Yoga as Acupressure Therapy

Last year, I came in contact with a Personal Trainer who wanted to collaborate to offer Yoga at her gym.

While getting to know her more, we uncovered her question, “What  really is Yoga, anyway?”

It’s a valid question!

Yoga has become very woo, with intention-setting and the new-age spiritualism movement.

Yoga, historically has been a science for healing— even Doctors are prescribing yoga these days.

In fact, acupuncture also has a history in the sister science of Yoga, Ayurveda.

There are 5 major physical motions that Yoga offers to manipulate the energy channels targeted in acupuncture and acupressure therapy.

Here’s the scoop on Yoga as Acupressure Therapy:


1. Side- Bending

Side-bending is really a two-fold movement; bending to each side. When one side is extended, the other side is massaged and compressed. The side-bending action extends the liver and the gallbladder channels. The liver and the gallbladder are Pitta Dosha organs. Side-bending cools down the body to balance the Pitta Dosha. If you have run hot, have acidity, heartburn, acid reflux, early grays, or redness of the skin, side bending is a great movement to cool you down!


2. Forward-folding

Forward-folding extends the channels of the back-body, while compressing the channels of the front body. The channels that are extended in forward-folding are the central channel (spine), bladder, small intestine, and large intestine channels. The small and large intestine are the home of Vata Dosha. The forward-folding action is a warming movement that puts a physical pressure on the digestive system, massaging the small and large intestine. If you have bladder or digestive issues, tend to overwork, feel anxious, have dryness of the skin, hair or bones, forward-folding is a great movement to warm and ground you you!


3. Wide-legged forward-folding

Wide-legged forward-folding extends the kidney, and liver channels. The kidney and liver are also Pitta Dosha organs. Wide-legged forward folding is a cooling action that compresses deep inside the pelvis and groin area, where the kidney and liver meridians meet.


4. Backward-bending

Backward-bending extends the channels of the front-body, while compressing the channels of the back-body. The channels extended are while backward-bending are the central channel of the front side of the body (spine), the stomach, kidney, spleen, pericardium (the sack around your heart), heart, and lung channels. The lungs are the home of the Kapha Dosha. Backward bending can be done in a passive way, like fish pose, which cools down the body, balancing Pitta Dosha. It can also be done in an active way, like wheel pose, which is a heating movement that balances Kapha Dosha. If you have congestion, are feeling sluggish, tired, depressed, or overweight, active back-bending is great movement to energize you!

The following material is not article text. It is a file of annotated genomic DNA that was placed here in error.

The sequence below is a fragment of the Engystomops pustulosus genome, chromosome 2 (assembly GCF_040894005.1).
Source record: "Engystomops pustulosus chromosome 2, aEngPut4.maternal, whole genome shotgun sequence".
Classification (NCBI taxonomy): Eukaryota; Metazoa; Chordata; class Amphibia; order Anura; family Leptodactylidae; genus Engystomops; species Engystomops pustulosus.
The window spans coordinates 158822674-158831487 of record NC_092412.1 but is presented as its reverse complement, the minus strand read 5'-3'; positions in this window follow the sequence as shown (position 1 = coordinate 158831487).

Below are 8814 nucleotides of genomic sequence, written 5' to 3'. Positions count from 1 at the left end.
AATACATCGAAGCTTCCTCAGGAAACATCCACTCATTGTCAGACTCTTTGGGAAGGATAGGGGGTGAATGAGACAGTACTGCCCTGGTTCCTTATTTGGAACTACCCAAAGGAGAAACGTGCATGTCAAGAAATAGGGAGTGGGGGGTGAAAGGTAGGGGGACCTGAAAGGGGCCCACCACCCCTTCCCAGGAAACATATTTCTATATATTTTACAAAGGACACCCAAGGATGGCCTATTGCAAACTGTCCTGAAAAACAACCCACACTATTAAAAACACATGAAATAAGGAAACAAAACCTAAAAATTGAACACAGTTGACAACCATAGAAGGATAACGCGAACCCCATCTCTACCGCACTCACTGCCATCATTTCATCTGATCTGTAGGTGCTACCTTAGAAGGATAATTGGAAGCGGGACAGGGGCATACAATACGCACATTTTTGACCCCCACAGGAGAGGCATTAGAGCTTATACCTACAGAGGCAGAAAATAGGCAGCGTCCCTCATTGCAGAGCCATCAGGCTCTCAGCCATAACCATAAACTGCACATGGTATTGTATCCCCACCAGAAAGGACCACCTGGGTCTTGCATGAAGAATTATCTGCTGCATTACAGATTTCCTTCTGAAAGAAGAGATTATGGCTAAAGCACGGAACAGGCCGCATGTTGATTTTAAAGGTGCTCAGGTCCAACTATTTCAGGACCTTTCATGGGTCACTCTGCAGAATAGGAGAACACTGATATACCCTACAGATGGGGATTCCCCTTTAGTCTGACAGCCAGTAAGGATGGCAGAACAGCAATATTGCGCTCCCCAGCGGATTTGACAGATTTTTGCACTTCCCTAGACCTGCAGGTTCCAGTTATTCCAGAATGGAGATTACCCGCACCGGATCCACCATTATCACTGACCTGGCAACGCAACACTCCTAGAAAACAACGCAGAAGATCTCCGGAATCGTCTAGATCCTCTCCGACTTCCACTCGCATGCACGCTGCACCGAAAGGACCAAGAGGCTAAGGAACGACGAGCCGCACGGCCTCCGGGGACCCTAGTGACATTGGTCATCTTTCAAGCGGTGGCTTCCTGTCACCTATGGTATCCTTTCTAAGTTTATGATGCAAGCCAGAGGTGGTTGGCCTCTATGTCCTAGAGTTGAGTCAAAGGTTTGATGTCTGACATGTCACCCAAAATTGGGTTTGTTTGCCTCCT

5. Twisting

Twisting is also a two-fold movement; twisting to each side. Twisting spirals through all the channels of the body, making this movement Tri-Doshic. Twisting extends the spine, and the bundle of nerves that runs down the spine (the central nervous system). People say twisting is “detoxifying.” If you imagine your body like a sponge, soaking up everything you consume, then when you twist, it’s like your are manipulating the sponge to release everything that it has picked up on the way. Also, twisting really deeply massages the digestive system, which has many tiny crevices, and often encourages a detoxification of the intestines.


All the movements are holistic, meaning each movement involves the whole body, so all of the meridian channels are involved. Each gland of the endocrine system is also associated with an organ, so the glands are massaged along with the organ.

Who knew Yoga could really do all that!

Next time you do Yoga, you can incorporate all five of these movements into your practice!

Alejandra Quinonez